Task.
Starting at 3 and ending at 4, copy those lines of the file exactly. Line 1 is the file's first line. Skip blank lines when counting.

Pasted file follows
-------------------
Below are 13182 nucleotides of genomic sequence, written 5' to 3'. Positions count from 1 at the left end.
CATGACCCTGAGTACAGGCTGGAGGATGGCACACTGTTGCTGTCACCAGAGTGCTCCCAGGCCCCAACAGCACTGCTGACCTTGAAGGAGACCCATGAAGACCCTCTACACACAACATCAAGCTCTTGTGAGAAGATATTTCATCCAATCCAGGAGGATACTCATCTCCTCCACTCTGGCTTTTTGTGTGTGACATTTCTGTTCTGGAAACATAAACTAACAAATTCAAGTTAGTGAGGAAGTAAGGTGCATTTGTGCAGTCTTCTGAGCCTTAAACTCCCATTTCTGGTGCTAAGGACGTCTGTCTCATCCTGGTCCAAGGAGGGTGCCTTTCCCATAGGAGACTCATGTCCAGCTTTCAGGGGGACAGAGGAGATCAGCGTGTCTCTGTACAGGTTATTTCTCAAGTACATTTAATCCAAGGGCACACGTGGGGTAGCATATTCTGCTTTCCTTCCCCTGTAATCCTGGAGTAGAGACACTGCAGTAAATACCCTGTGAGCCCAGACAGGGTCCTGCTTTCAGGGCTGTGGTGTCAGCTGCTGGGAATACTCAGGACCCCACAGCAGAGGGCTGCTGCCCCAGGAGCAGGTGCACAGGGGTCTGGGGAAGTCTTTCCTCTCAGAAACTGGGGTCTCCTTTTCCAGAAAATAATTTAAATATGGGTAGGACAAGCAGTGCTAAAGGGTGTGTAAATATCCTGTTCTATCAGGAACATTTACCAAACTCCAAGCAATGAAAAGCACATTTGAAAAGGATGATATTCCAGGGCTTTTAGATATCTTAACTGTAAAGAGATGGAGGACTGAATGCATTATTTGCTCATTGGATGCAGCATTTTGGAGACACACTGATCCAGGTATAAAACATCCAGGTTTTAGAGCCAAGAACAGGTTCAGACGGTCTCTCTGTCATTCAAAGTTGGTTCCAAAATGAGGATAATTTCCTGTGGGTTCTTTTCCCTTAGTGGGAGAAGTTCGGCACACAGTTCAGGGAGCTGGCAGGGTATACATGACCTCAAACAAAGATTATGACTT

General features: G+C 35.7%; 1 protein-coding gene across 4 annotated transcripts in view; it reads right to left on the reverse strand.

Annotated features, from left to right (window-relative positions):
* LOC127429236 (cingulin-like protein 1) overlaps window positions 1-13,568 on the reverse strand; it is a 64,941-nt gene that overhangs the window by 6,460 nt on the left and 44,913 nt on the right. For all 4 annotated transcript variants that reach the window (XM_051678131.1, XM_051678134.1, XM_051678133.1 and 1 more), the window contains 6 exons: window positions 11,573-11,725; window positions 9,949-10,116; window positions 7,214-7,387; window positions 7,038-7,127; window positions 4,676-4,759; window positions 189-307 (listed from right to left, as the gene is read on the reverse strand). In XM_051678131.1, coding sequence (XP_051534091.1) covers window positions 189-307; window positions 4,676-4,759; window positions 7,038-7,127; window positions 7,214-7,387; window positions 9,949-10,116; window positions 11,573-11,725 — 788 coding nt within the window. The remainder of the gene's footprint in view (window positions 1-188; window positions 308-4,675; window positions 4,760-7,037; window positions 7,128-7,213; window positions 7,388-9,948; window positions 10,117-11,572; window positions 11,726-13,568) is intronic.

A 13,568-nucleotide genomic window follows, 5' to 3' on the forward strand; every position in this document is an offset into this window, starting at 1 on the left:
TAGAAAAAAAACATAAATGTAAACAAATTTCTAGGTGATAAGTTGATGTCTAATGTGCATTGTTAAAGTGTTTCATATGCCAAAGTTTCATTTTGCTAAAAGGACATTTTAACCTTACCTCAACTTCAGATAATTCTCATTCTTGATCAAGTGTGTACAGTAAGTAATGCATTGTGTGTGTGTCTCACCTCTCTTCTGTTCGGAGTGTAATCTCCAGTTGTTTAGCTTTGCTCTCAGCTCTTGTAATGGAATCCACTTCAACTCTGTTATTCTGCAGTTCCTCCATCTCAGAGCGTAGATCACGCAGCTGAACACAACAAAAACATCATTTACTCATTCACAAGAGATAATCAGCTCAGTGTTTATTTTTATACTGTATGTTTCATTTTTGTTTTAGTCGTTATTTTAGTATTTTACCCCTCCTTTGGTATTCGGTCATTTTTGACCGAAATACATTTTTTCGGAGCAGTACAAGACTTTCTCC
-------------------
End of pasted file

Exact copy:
General features: G+C 35.7%; 1 protein-coding gene across 4 annotated transcripts in view; it reads right to left on the reverse strand.

Annotated features, from left to right (window-relative positions):